Can be used in combination with heating up conductive materials by inducing electric current trough the conductor.
check this video to see it working with conductive thread
a pack specially for dying fabric --> HERE
a phd thesis on the topic HERE
Material Research / 3D Printing over fabric
Sijn Zijlstra, Graphic Design
Hello wolrd: Soft circuit
For the hello world we will use an led as an output. A light-emitting diode (LED) is a two-lead semiconductor light source. When a suitable voltage is applied to the leads, electrons are able to recombine with electron holes within the device, releasing energy in the form of photons. (https://en.wikipedia.org/wiki/Light-emitting_diode) There are two things we have to take care when using LED. – LED has polarity. Make sure to connect LED in correct direction. You can tell the direction as the positive side usually has a longer leg, or a smaller triangle lead in the epoxy lens. Or a dent in the epoxy on the negative side. How much voltage and current does LEDs require to light up? It depends on the LED and you will need to check its datasheet to know exact specification. The voltage you need is called “(forward) voltage drop” and the current required is called “forward current”. Most of the normal (not super bright) LEDs light up somewhere around 2-2.5v and require 20-30mA.
– You will need to limit the current to suitable range. you can read here “why?” >> To limit the current, you need to add resisters in your circuit. You can calculate it yourself using Ohm’s law, or use online calculators like this one >> http://led.linear1.org/1led.wiz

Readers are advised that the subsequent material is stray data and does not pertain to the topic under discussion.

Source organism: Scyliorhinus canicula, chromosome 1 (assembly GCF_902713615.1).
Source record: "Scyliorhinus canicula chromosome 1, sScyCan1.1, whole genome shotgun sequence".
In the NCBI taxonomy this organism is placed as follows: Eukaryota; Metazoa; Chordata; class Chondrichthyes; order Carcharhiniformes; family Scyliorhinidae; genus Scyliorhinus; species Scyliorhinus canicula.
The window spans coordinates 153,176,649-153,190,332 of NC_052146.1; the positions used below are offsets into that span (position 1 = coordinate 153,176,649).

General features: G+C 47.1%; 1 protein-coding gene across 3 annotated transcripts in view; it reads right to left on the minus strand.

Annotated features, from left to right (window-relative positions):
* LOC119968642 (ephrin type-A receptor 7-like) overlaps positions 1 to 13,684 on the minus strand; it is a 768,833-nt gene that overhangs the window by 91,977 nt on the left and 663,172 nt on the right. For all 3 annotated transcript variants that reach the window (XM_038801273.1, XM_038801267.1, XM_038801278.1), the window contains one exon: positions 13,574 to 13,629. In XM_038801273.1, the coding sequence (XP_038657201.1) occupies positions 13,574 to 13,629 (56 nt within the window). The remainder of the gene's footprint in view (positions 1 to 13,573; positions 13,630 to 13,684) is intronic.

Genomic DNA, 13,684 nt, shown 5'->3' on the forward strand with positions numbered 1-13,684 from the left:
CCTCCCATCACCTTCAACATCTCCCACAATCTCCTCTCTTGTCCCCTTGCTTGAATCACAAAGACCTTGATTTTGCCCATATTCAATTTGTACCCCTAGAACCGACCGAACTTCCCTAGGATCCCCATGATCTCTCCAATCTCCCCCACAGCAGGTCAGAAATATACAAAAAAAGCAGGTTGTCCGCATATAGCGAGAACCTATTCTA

Lets s start my making the hello world of soft and any kind of circuitry:) And use the led we talked so much about.
Cut conductive fabric that has fusible interfacing on one side. peel off the backing paper and place it on base fabric. Make sure the iron is set to synthetic. Most conductive fabric is delicate. And you do also rist the glue from the interfacing glue to appear of the front.
You can cut each side or fold to make corners. In both cases we need to check if all connections are right. We will use the continuity setting.
Use pliers ( best rounf ones) to bend the led legs into hooks. That way it will be easy to sew.
You can also use conductive thread to make the circuit.
But be fore we start. Lets make the push button.
Here is the Kobakant push button. we have this kit and we have also some vinyl cut fabric.
Digital sensors are the sensors that gives 2 state (on/off, 5V/0V). You will connect them to digital Pins and set it as INPUT.
Digital data consists exclusively of 0s and 1s .
For example, consider a push button switch. This is one of the simplest forms of sensors. It has two discrete values. It is on, or it is off. Other 'discrete' sensors might provide you with a binary value.
Another example of a digital sensor is an accelerometer, which sends a series of data points (speed, direction, and so on) to the Arduino. Usually digital sensors need a chip in the sensor to interpret the physical data.
Analog sensors on the other hand, gives range. You connect this types of Analog sensors to Analog Input pins which is measuring the incoming voltage between 0V-5V*. Arduino converts this incoming voltage into the number between 0-1023.
Analog data is transmitted as a continuous signal, almost like a wave. In other words, an analog sensor doesn’t send a burst of 1s and 0s like digital sensors do; instead, the sensor modulates a continuous signal to transmit data.
Lets start by making the sticky tape sensor. Lets tape it
We have this kit at the Station  and it is very easy to build on our own
EMF amp ( powerline sniffer)
Make your own
analogRead our bend sensor
Biggest resource for everything wearable related BIG UP for Kobakant